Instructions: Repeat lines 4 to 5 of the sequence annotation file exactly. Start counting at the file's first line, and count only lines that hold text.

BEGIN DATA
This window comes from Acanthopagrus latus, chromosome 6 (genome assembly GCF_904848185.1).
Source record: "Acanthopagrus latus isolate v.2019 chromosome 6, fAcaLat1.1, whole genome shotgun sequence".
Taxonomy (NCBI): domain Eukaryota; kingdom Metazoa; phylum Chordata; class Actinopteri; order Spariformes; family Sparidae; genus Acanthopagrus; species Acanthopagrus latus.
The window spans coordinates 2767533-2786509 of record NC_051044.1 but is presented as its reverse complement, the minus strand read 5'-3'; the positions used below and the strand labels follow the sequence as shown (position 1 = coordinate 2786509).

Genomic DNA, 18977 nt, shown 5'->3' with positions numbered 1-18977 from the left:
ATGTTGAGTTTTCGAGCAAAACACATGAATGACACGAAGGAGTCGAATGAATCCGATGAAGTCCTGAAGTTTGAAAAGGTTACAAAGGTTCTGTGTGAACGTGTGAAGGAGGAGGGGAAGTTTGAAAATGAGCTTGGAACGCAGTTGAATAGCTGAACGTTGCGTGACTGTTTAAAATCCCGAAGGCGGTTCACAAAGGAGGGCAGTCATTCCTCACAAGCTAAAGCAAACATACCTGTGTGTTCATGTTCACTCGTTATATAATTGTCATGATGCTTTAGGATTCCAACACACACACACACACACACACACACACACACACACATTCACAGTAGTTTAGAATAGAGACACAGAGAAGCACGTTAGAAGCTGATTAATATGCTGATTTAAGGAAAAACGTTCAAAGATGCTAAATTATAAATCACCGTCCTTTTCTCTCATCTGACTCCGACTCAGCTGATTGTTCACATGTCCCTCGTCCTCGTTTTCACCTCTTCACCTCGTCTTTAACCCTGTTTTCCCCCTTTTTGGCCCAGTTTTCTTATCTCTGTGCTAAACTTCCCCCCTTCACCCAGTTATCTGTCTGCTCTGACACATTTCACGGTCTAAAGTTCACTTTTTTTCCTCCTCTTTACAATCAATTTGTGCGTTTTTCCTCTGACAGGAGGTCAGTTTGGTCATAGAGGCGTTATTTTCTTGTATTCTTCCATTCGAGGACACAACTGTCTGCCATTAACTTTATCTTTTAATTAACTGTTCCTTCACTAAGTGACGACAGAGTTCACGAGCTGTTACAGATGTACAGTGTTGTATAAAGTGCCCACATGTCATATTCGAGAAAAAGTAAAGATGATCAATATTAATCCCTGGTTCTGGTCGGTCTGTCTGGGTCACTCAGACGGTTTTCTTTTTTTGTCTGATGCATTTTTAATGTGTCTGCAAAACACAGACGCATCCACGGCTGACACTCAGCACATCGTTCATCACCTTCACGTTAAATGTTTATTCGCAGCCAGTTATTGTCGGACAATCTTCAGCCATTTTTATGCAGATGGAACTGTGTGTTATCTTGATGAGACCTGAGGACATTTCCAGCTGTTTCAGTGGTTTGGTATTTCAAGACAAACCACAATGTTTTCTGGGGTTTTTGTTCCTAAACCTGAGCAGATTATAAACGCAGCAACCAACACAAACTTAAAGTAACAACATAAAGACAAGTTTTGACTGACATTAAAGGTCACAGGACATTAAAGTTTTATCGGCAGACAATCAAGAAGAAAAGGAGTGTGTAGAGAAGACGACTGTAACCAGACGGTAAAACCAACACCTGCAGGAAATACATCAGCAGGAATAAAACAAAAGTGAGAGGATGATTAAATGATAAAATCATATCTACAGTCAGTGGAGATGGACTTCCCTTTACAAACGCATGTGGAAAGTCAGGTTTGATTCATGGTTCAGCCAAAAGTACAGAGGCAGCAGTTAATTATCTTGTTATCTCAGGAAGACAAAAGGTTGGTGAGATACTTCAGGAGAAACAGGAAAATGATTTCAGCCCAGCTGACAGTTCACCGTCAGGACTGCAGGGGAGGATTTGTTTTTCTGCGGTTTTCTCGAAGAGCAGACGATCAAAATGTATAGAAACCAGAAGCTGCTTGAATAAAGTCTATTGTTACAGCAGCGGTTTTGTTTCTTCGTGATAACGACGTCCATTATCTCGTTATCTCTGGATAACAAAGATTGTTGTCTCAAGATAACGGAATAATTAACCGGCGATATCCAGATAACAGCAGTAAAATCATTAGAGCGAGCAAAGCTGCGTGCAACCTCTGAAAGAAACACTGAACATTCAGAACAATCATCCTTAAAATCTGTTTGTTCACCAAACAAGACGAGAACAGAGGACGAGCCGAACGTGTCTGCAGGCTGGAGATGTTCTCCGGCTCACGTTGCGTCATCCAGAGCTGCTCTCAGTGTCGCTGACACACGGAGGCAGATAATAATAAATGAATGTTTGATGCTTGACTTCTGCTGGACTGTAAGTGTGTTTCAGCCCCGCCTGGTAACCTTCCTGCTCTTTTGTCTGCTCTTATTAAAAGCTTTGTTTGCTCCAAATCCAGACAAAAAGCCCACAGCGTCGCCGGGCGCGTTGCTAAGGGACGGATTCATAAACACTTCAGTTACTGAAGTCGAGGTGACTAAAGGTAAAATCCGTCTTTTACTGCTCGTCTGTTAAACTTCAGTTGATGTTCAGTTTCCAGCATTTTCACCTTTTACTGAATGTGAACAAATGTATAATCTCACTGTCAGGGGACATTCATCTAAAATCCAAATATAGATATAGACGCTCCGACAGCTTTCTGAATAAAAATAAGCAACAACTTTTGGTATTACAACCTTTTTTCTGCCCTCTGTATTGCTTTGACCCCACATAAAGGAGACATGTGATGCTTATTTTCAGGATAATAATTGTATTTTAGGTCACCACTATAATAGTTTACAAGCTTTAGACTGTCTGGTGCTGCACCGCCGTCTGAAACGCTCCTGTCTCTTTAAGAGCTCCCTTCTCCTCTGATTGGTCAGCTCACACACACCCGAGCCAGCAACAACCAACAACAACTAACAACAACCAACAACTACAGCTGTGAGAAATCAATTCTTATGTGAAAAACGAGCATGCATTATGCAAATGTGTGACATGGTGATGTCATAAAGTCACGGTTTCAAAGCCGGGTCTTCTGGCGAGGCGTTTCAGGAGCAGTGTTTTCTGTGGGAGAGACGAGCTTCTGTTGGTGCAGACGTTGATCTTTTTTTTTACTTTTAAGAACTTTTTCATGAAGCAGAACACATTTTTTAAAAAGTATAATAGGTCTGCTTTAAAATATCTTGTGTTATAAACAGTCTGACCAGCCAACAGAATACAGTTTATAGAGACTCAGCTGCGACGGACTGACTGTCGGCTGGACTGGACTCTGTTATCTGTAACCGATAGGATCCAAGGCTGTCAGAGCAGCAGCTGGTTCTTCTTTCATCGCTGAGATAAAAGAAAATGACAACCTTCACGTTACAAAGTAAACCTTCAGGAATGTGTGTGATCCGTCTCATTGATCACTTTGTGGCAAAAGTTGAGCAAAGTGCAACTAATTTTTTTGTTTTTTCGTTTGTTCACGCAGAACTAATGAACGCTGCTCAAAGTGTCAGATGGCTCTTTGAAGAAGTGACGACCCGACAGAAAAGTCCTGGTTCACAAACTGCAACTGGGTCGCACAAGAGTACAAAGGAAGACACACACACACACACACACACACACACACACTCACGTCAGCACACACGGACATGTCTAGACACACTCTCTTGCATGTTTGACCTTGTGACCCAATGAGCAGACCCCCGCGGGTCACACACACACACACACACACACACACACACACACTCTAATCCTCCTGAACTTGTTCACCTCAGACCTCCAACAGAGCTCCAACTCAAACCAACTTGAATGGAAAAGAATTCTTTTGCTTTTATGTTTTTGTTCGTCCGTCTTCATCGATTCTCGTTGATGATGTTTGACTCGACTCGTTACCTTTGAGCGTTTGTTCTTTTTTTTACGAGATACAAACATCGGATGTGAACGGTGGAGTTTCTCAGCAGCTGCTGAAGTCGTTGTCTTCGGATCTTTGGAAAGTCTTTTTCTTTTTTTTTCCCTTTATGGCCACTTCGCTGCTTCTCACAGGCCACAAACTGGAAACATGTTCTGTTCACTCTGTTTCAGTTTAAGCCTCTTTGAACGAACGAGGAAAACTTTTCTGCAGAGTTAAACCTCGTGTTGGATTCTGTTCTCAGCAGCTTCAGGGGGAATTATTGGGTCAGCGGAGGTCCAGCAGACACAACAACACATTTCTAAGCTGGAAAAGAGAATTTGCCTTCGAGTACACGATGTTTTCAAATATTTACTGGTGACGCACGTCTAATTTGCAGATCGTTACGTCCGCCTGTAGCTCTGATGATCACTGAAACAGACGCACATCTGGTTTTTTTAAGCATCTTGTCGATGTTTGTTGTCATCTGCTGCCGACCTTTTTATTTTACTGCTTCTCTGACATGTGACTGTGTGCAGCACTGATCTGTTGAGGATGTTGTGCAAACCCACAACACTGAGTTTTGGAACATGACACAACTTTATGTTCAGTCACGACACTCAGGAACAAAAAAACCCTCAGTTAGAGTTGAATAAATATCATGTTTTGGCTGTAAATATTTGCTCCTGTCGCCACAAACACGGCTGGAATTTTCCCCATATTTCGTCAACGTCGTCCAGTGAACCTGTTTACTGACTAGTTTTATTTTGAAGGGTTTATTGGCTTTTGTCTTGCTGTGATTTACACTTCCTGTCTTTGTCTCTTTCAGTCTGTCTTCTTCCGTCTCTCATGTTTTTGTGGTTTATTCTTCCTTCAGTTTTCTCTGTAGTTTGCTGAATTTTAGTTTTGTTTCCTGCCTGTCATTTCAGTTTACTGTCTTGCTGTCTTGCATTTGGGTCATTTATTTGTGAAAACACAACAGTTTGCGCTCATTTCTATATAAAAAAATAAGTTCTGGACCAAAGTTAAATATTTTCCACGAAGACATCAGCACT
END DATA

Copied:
The window spans coordinates 2767533-2786509 of record NC_051044.1 but is presented as its reverse complement, the minus strand read 5'-3'; the positions used below and the strand labels follow the sequence as shown (position 1 = coordinate 2786509).

Genomic DNA, 18977 nt, shown 5'->3' with positions numbered 1-18977 from the left: